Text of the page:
Biographies & Memoirs

Cadwallader Colden: A Biography

Cadwallader Colden: A Biography

The first complete biography of Cadwallader Colden (1688-1776), the longest-serving Lieutenant Governor of New York and a brilliant intellectual, multifaceted colonial Renaissance man, and consummate royalist.

This is the first complete biography of Cadwallader Colden (1688-1776), one of the most accomplished intellectual and political figures in the American colonies before the Revolution. As the longest-serving Lieutenant Governor of New York he was intimately involved in the tumultuous political life of the times. His History of the Five Indian Nations (1727) was the first English history of the Iroquois and a popular book both in the colonies and in Europe.
  Colden was also a trained physician. Though he never practiced, he significantly improved the public health of the colony. Furthermore, he was an internationally recognized botanist, the author of the first scientific paper published in the colonies, and an accomplished cartographer who published the first map in the colony of New York.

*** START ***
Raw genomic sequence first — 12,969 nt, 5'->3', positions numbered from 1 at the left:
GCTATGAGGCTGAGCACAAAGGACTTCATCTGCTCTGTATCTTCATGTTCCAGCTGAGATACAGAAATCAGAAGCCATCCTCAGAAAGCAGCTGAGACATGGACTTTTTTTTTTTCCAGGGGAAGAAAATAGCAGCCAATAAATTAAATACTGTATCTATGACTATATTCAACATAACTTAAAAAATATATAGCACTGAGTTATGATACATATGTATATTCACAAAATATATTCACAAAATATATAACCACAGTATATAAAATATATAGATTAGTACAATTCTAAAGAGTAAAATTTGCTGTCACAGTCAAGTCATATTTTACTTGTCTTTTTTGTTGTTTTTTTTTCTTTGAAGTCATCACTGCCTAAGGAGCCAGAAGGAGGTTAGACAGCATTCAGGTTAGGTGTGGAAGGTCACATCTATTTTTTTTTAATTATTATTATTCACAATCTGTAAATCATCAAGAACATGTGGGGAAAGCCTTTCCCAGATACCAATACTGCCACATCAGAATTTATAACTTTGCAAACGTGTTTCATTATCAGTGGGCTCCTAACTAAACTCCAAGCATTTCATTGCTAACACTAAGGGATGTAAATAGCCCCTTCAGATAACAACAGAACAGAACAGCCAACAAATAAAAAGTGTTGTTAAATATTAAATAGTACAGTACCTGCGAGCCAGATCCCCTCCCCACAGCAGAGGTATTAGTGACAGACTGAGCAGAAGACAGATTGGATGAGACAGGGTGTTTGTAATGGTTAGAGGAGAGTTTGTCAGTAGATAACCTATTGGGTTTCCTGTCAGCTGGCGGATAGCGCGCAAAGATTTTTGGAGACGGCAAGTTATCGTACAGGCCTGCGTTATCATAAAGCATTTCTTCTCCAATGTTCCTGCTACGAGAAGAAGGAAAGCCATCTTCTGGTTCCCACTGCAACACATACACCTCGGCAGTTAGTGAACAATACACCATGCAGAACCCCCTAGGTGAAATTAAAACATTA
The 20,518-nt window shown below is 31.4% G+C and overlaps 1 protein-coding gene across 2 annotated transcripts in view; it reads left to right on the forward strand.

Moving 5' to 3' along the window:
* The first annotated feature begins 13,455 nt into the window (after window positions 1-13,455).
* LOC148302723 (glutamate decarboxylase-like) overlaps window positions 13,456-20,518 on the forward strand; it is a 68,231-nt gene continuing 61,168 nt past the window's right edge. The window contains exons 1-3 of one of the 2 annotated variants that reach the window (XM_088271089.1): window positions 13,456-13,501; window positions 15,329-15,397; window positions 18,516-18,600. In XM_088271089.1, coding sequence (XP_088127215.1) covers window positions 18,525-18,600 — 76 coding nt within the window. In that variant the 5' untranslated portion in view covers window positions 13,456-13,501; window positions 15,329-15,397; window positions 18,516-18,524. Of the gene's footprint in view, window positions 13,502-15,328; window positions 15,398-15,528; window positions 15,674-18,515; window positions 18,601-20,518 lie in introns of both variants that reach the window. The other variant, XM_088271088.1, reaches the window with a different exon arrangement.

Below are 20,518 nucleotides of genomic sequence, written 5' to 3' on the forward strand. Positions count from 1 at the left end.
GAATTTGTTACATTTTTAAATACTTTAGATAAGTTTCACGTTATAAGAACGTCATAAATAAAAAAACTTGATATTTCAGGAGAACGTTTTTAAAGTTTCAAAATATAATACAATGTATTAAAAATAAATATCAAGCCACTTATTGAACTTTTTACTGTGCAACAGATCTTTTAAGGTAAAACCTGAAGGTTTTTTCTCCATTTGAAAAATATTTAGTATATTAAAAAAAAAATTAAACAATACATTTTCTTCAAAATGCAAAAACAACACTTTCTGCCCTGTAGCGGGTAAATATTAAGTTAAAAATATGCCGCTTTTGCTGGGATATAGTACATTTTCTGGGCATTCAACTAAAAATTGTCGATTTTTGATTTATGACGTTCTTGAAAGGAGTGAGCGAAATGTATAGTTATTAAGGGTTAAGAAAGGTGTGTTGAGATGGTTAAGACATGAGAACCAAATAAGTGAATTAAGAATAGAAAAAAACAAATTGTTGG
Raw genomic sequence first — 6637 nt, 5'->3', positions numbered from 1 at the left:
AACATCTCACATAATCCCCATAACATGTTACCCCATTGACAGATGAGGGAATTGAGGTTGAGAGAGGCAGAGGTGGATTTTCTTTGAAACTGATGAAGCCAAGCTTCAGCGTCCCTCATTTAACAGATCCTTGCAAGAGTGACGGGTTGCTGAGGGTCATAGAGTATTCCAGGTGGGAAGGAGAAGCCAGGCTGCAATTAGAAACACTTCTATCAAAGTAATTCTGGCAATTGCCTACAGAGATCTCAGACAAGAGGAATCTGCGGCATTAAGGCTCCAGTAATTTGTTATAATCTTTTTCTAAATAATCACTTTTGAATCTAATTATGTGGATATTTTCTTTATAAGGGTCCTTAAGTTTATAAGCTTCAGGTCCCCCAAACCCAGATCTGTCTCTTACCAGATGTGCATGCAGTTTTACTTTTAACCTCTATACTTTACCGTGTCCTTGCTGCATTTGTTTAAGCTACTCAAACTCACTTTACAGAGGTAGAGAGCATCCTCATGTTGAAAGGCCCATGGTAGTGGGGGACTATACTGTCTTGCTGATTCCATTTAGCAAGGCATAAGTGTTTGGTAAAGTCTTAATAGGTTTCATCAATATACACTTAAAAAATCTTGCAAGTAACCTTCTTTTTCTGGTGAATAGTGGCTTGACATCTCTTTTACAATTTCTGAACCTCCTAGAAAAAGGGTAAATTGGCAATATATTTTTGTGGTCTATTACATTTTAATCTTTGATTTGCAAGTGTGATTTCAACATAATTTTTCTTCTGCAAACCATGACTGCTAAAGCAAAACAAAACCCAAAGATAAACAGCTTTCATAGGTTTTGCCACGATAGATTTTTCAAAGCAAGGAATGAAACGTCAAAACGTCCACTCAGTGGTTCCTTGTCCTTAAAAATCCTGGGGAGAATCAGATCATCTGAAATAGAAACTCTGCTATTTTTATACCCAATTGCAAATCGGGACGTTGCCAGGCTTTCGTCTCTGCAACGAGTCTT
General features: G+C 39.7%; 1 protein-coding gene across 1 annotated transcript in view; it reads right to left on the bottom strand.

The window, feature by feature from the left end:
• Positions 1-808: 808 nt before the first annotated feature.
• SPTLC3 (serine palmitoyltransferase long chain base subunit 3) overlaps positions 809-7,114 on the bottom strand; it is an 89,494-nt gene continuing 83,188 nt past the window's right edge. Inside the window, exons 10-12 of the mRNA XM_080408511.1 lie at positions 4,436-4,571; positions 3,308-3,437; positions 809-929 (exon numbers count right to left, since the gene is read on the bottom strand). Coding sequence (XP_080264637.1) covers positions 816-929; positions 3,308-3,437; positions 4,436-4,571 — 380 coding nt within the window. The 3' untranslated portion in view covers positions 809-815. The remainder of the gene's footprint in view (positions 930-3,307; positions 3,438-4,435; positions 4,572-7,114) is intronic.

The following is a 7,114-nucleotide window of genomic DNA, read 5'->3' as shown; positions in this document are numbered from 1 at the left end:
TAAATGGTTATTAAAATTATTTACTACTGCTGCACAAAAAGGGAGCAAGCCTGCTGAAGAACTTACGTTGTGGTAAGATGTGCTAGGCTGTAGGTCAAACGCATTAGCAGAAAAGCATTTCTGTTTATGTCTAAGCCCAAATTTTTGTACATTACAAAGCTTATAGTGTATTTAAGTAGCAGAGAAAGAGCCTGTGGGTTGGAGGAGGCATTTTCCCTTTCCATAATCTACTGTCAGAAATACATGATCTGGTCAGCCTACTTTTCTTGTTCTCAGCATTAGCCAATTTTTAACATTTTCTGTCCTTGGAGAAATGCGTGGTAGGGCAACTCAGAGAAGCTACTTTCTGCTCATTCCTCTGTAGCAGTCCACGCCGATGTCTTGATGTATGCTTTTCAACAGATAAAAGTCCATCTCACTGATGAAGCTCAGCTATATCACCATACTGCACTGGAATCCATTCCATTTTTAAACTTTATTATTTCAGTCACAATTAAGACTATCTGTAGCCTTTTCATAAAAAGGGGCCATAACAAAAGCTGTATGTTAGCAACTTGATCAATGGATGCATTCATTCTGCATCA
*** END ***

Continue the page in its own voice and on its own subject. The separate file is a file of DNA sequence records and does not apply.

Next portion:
A prolific letter writer, Colden corresponded with many of the major intellectuals of his day, including Benjamin Franklin and Samuel Johnson. In addition, he wrote extensively on a wide range of topics, including philosophy, history, the natural sciences, and mathematics.
  Why has this distinguished individual fallen into obscurity? As an ardent royalist he was the most vilified of the colonial leaders and was even burned in effigy. This well-researched and long-overdue biography tells the fascinating story of this multifaceted colonial Renaissance man.


Chapter 1: Before Taking Root: 1688–1718

Chapter 2: The New New Yorker: 1718–1728

Chapter 3: A Country Gentleman Remains Focused on Colonial Concerns: 1729–1738

Chapter 4: Concentrated Correspondence and Evolving Enlightenment: 1739–1748

Chapter 5: Continuity and Change: 1749–1758

Chapter 6: Political Peak and Reputational Nadir: 1759–1768

Chapter 7: An Octogenarian: 1769–1776

Chapter 8: Epilogue and Legacy


Papers and Publications


If you find an error or have any questions, please email us at Thank you!